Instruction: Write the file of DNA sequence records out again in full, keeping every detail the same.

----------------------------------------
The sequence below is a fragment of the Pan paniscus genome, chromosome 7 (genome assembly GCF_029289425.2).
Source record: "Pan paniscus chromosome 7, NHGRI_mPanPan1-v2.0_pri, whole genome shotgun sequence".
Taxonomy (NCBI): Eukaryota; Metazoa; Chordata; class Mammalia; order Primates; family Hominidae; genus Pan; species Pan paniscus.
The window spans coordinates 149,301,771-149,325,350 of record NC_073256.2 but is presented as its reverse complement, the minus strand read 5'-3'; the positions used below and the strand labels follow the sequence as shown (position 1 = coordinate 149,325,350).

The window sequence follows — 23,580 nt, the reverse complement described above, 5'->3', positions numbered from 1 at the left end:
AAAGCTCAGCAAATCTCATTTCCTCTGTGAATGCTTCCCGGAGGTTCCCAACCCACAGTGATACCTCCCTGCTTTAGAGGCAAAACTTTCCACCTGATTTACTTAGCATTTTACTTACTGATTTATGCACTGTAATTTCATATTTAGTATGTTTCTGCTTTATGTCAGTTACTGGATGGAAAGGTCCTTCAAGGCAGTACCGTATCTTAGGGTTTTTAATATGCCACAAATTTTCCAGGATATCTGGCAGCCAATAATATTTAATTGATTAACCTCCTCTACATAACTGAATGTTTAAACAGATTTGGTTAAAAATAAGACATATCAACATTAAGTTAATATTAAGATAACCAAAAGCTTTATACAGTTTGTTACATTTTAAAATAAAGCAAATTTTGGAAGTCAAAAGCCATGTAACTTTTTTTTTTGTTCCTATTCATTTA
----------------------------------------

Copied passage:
The sequence below is a fragment of the Pan paniscus genome, chromosome 7 (genome assembly GCF_029289425.2).
Source record: "Pan paniscus chromosome 7, NHGRI_mPanPan1-v2.0_pri, whole genome shotgun sequence".
Taxonomy (NCBI): Eukaryota; Metazoa; Chordata; class Mammalia; order Primates; family Hominidae; genus Pan; species Pan paniscus.
The window spans coordinates 149,301,771-149,325,350 of record NC_073256.2 but is presented as its reverse complement, the minus strand read 5'-3'; the positions used below and the strand labels follow the sequence as shown (position 1 = coordinate 149,325,350).

The window sequence follows — 23,580 nt, the reverse complement described above, 5'->3', positions numbered from 1 at the left end:
AAAGCTCAGCAAATCTCATTTCCTCTGTGAATGCTTCCCGGAGGTTCCCAACCCACAGTGATACCTCCCTGCTTTAGAGGCAAAACTTTCCACCTGATTTACTTAGCATTTTACTTACTGATTTATGCACTGTAATTTCATATTTAGTATGTTTCTGCTTTATGTCAGTTACTGGATGGAAAGGTCCTTCAAGGCAGTACCGTATCTTAGGGTTTTTAATATGCCACAAATTTTCCAGGATATCTGGCAGCCAATAATATTTAATTGATTAACCTCCTCTACATAACTGAATGTTTAAACAGATTTGGTTAAAAATAAGACATATCAACATTAAGTTAATATTAAGATAACCAAAAGCTTTATACAGTTTGTTACATTTTAAAATAAAGCAAATTTTGGAAGTCAAAAGCCATGTAACTTTTTTTTTTGTTCCTATTCATTTA